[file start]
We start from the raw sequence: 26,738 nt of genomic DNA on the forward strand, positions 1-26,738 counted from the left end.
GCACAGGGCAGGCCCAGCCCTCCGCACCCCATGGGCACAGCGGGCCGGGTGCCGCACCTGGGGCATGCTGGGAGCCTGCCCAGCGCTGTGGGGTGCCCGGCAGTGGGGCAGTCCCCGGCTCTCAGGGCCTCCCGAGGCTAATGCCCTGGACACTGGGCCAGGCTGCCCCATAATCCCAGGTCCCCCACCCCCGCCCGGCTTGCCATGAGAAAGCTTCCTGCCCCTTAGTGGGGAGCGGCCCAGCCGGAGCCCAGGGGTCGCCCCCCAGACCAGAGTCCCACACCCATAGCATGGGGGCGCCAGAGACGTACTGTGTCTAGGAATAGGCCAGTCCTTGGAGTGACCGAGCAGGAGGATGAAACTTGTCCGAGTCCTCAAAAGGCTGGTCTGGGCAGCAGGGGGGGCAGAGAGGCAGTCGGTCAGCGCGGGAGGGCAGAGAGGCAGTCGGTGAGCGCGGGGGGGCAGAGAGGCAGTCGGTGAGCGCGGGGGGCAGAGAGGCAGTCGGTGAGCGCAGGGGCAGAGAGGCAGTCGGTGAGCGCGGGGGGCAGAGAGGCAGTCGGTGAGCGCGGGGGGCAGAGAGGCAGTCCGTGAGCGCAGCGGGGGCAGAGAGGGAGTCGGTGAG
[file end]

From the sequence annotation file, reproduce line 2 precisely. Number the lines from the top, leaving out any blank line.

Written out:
GCACAGGGCAGGCCCAGCCCTCCGCACCCCATGGGCACAGCGGGCCGGGTGCCGCACCTGGGGCATGCTGGGAGCCTGCCCAGCGCTGTGGGGTGCCCGGCAGTGGGGCAGTCCCCGGCTCTCAGGGCCTCCCGAGGCTAATGCCCTGGACACTGGGCCAGGCTGCCCCATAATCCCAGGTCCCCCACCCCCGCCCGGCTTGCCATGAGAAAGCTTCCTGCCCCTTAGTGGGGAGCGGCCCAGCCGGAGCCCAGGGGTCGCCCCCCAGACCAGAGTCCCACACCCATAGCATGGGGGCGCCAGAGACGTACTGTGTCTAGGAATAGGCCAGTCCTTGGAGTGACCGAGCAGGAGGATGAAACTTGTCCGAGTCCTCAAAAGGCTGGTCTGGGCAGCAGGGGGGGCAGAGAGGCAGTCGGTCAGCGCGGGAGGGCAGAGAGGCAGTCGGTGAGCGCGGGGGGGCAGAGAGGCAGTCGGTGAGCGCGGGGGGCAGAGAGGCAGTCGGTGAGCGCAGGGGCAGAGAGGCAGTCGGTGAGCGCGGGGGGCAGAGAGGCAGTCGGTGAGCGCGGGGGGCAGAGAGGCAGTCCGTGAGCGCAGCGGGGGCAGAGAGGGAGTCGGTGAG